For over twenty years I made drawings of clothes I planned to wear. This drawing practice was a way to imagine myself in future situations, in an idealized state, and served as a positive form of visualization. They were quick, gestural sketches, sometimes precisely annotated with descriptive words that helped round out the “image” I was hoping to create, through dress. Yet these drawings were also an index of my ambivalence about my appearance; they speak to an unsatisfiable yearning for confidence and control.
A very private activity, this sketching also served me in a fundamentally practical way. Without a visual list I used to be unable to successfully pack a suitcase. My drawings were an important means by which I pictured myself in space and time, a method through which I helped myself think about what I would need and wear, and where. Drawing thus helped me to prepare for what I expect to encounter in public, from inclement weather to the judgements of others. Through them I groomed, mentally, for the physical experience of being in the world, not in the Heideggerian sense, by which there are “authentic” and “inauthentic” modes of being, but in the material, embodied, gendered reality of emplacement and subjectivity, which I see as inherently multiple. I must be more than one self; my life requires it. During these years, the act of drawing helped me to costume myself for the various parts of my life I had agreed to play.
These dressing sketches are scattered across my private journals from the 1980s to until 2012. Although no drawing in the series can claim status as art, cumulatively the images are a visual practice that speaks to a creative negotiation of the fine line between private and public. That line is also at stake in the physical spaces of Ludique, a consultancy/art gallery in Montreal’s Mile End district. Ludique’s day job is to professionally counsel women and men in their clothing choices, and thus, enable and encourage their own embodied navigation between private and public identities.
La Boîte Ludique is an exhibition platform within the consultancy, whose mandate is to show art that addresses clothing, self-image, or garment design. For the inaugural exhibition of La Boîte Ludique, I chose to engage with the context and affect of Ludique, where clients seek to cross the threshold between private and public with greater confidence.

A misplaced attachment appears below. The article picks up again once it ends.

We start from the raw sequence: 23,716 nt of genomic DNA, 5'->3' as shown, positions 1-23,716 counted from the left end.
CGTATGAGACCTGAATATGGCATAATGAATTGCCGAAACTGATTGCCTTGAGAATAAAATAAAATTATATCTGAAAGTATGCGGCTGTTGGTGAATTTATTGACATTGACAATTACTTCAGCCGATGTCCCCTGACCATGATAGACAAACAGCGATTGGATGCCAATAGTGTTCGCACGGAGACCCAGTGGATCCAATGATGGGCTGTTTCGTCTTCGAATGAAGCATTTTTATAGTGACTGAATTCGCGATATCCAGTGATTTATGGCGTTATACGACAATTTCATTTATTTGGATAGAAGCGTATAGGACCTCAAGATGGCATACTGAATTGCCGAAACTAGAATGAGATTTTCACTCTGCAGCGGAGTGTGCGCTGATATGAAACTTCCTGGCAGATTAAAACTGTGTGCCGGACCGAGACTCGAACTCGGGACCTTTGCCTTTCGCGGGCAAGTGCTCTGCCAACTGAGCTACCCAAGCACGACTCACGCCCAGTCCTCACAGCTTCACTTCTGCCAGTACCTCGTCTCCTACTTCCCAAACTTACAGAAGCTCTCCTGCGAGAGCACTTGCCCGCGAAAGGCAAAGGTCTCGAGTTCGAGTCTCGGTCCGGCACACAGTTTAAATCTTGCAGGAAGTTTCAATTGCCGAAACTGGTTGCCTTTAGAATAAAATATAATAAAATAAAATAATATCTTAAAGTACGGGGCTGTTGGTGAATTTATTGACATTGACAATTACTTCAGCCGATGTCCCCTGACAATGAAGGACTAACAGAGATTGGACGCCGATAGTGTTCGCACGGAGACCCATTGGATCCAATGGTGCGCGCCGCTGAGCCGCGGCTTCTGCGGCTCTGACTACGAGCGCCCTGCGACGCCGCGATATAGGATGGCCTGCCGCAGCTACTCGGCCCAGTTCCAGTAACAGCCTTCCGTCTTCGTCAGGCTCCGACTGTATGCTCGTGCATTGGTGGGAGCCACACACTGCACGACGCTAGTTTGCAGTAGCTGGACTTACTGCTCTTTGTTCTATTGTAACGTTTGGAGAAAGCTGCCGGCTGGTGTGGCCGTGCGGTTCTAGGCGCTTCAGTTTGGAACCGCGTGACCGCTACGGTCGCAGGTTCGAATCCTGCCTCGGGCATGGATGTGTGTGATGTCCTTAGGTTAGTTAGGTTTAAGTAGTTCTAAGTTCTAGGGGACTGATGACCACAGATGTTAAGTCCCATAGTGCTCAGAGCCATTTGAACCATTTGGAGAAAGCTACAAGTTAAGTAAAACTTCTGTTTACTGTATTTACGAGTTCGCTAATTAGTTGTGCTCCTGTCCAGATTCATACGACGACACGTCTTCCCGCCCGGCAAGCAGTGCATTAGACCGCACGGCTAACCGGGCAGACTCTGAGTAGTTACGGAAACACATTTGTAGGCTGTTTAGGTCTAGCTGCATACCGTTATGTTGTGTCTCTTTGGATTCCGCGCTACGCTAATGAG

A selection of approximately 100 dressing and packing sketches made between 1992-2002 were hung, salon-style, in one of Ludique’s private consulting rooms. My intervention made small adjustments to this room, such as placing a red chair and sketchbook in one corner of the room, where visitors could sit, and draw themselves. In this space of withdrawal, I shared my dressing sketches not as “high art” but ather as an invitation to visitors to reflect on their own practices of thickening the skin. Implicit here as well is the invitation to gaze upon the drawings, and to gaze upon oneself. Who would be able to resist the opportunity to assess their appearance in the mirror before returning to the larger, more convivial space of the vernissage?
drawings for a thicker skin was a public showing of a personal drawing practice. By exhibiting this work in a mirrored room, in the spaces of a personal image consulting firm, I aimed, to borrow from Elizabeth Grosz, to make visible and intensify through the translation of this private practice into public art – an installation. I aimed to engage in a dialogue with the discerning, self-critical, yet also creative and pleasurable work that people undertake as they dress every day. Through its context, the installation also invited reflection on the role of clothing as a key medium by which people effect their transition from one space, and one self, into the self they share with the world.
After this exhibition, I stopped drawing clothing sketches.
For a fuller discussion of this project in relation to body image, skin studies, art and gender, please see this interview between Cynthia Hammond and Marc Lafrance in Body & Society (2018).
Special thanks to Isabelle Pichet for help with French translation for the accompanying catalogue, and to Caroline Alexander and Jeff Golf of Ludique/La Boîte Ludique for inviting me to have their inaugural exhibition.